The yen eased off its all-time high Friday as the world's major central banks lent their support, but Japan's economic troubles are far from over, experts say.
Intervention by the Group of Seven industrial countries has curbed the recent spike in Japan's currency, and it has, for the moment, shielded the nation against what could have been a devastating blow to trade, economists say. Still, fundamental challenges remain: last Friday's 9.0-magnitude earthquake has crippled Japan's economy through the coming months, economists say, as factories, roads and ports lie in ruins.
Currency intervention did, however, prevent a bad situation from growing worse, according to analysts. "This is exactly what Japan needed," said Nariman Behravesh, chief economist for the financial analysis firm IHS Global Insight. "If the yen had continued to rise, the contraction might have been even bigger."
The yen hit its highest value since World War II Thursday, raising fresh concerns about Japan's economic prospects. Investors contributed to the yen's rise by buying the currency, expecting an expensive rebuilding process in Japan, experts said. The likely thinking behind such trades was that Japanese institutions would convert foreign assets into yen to pay for damage claims and construction expenses, a process that would strengthen the currency. In anticipation, investors piled into yen, helping drive up its value.
That development posed a serious threat to Japan's economy. Already, with factories and infrastructure destroyed, trade disruptions had prompted economists to downgrade their forecasts for the nation's output over the coming months. With the yen strengthening, prospects seemed even worse: The goods that Japan did manage to export would be more expensive and thus less attractive to foreign buyers.
Toyota, for instance, estimated that each one-yen gain that Japan's currency makes against the dollar tears about 30 billion yen from the company's earnings, according to Bloomberg News.
Amid concerns that these trade disruptions could affect economies worldwide, international powers took action. For the first time in over a decade, leaders from the G7 nations joined together to intervene in currency markets Friday, buying dollars and selling yen in an effort to tame the yen's rise. Immediately, investors responded. Stock markets cut recent losses, and the yen fell from its high level, hitting its lowest value against the dollar since 2008.
"It's certainly what they needed to do. We were seeing a slow economic train wreck starting to develop, with the yen appreciating as it was," said Scott Anderson, a senior economist at Wells Fargo. "The only economic engine Japan has right now -- they're like an airplane with its last engine running -- is its exports."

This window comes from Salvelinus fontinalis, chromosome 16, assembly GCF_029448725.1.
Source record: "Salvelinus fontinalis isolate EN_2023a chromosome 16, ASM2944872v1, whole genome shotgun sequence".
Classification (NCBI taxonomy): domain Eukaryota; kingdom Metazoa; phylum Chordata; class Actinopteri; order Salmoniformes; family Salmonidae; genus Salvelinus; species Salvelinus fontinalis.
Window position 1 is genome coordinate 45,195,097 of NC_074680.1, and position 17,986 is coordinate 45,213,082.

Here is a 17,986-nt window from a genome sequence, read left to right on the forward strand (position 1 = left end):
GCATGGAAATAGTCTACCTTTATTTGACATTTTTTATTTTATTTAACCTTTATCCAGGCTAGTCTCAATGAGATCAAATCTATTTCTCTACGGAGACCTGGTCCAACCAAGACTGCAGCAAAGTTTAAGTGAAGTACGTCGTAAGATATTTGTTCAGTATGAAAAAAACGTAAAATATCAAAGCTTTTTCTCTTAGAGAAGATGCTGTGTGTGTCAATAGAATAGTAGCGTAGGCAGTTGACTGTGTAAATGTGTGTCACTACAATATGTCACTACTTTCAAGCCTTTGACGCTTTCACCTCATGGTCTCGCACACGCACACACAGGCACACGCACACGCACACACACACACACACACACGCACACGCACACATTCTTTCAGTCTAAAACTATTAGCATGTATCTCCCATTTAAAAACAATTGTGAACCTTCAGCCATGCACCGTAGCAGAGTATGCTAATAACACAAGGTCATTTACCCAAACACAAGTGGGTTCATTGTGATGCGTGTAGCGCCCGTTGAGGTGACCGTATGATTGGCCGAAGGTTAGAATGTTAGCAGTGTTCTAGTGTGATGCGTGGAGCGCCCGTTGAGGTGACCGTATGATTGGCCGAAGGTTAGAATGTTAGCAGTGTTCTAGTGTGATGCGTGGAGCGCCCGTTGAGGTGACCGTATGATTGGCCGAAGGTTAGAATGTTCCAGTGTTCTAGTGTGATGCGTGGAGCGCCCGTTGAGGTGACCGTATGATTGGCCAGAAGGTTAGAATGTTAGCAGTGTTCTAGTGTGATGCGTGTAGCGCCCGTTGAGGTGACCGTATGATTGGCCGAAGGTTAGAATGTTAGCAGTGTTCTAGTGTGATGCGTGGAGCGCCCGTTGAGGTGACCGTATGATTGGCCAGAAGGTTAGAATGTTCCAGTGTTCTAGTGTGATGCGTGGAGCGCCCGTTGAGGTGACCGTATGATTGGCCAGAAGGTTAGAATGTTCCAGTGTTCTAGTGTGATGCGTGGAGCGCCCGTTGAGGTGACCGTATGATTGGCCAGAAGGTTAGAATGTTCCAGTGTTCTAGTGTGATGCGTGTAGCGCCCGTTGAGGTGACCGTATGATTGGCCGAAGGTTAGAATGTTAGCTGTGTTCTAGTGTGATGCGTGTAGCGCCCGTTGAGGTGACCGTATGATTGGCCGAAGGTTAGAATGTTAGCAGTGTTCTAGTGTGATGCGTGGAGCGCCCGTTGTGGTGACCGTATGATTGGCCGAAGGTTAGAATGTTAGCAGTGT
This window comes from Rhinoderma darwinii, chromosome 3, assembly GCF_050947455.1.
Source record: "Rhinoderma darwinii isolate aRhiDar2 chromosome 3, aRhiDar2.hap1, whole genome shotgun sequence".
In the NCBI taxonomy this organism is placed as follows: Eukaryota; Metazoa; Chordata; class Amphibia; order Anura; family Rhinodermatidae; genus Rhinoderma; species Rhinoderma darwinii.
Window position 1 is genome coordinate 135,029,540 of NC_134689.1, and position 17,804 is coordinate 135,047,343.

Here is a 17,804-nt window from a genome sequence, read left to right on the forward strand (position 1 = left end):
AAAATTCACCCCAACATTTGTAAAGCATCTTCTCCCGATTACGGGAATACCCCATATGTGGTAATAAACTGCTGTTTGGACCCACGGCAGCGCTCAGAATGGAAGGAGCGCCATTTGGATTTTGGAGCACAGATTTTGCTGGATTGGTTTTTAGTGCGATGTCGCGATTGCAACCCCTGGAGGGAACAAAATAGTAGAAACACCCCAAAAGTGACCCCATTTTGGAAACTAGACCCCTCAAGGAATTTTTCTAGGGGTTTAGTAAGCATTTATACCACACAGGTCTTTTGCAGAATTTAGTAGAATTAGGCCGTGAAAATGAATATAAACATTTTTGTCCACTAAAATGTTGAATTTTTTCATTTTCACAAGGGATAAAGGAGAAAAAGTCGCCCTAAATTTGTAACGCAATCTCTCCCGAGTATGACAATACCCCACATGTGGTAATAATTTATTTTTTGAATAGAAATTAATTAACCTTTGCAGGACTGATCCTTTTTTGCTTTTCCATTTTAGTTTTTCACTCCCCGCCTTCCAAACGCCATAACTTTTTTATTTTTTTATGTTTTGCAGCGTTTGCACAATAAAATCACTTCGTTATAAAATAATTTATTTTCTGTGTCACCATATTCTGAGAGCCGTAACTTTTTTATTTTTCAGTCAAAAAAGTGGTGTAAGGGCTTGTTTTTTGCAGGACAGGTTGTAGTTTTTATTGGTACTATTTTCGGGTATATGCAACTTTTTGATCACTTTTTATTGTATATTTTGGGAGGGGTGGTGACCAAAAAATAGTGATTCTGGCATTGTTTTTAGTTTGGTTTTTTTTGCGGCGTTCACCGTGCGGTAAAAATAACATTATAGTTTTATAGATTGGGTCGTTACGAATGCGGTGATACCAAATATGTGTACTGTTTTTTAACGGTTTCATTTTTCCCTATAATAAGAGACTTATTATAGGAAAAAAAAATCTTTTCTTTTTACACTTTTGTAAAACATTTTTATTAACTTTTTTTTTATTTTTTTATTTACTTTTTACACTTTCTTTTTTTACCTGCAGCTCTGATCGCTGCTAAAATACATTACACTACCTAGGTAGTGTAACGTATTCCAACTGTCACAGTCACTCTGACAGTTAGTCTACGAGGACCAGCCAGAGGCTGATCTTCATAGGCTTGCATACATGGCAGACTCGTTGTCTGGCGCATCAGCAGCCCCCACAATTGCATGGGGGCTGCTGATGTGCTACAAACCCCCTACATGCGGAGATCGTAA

But it's unclear how lasting the relief will be, economists say. The last time such a coordinated effort took place was in 2000, when central banks attempted to stop the newly created euro from falling in value. The effects, back then, were temporary. The euro ticked upward after the intervention began in late September, but then fell through much of October. After a rise late in the year, it fell again in January 2001, beginning a sustained rise only in 2002.
Such interventions can change investor sentiment, but they don't necessarily have the ability to change fundamentals, said Mark McCormick, a currency strategist at the financial services firm Brown Brothers Harriman. Central banks don't wield nearly as much money as the foreign exchange market, he noted.
"They can't overpower the market. They don't have the ammunition to do so," McCormick said. "But if they're stealthy and they do it in an intelligent way, they can out-craft the market."
In this case, that may be what's needed. The yen's rise wasn't being driven by fundamental changes, experts say. Rather, investors were anticipating developments that hadn't yet occurred. In order for the effects of the central banks' actions to last, investors will likely have to believe that any rise in the yen stemming from the reconstruction process will be offset by monetary stimulus. In essence, if the intervention is widely perceived to be working, then it will be working.
But even if the central bank intervention succeeds, challenges for Japan's economy will remain. Leading economists maintain a bleak outlook for Japan's next several months. This week, Wells Fargo cut its forecast for Japan's second quarter economic output, now predicting the economy will slip into recession until the second half of the year. That view still holds, Anderson said.
Similarly, Friday's currency intervention didn't prompt Moody's Analytics to change its anemic forecast. The prediction of 1 percent growth for 2011, down from the pre-earthquake forecast of 1.4 percent, still stands, according to Gus Faucher, director of macroeconomics for Moody's Analytics. That outlook includes a recession that doesn't let up until the second half of the year.
The currency intervention, moreover, "may turn out to be a wash," said Bernard Baumohl, chief economist of the Economic Outlook Group.
"In the short run, the intervention has been a success, but a lot of Japanese companies are going to have to repatriate foreign investments," Baumohl said. "There's so much that's unprecedented about this, it's hard to figure out where, ultimately, the currency is going to go."
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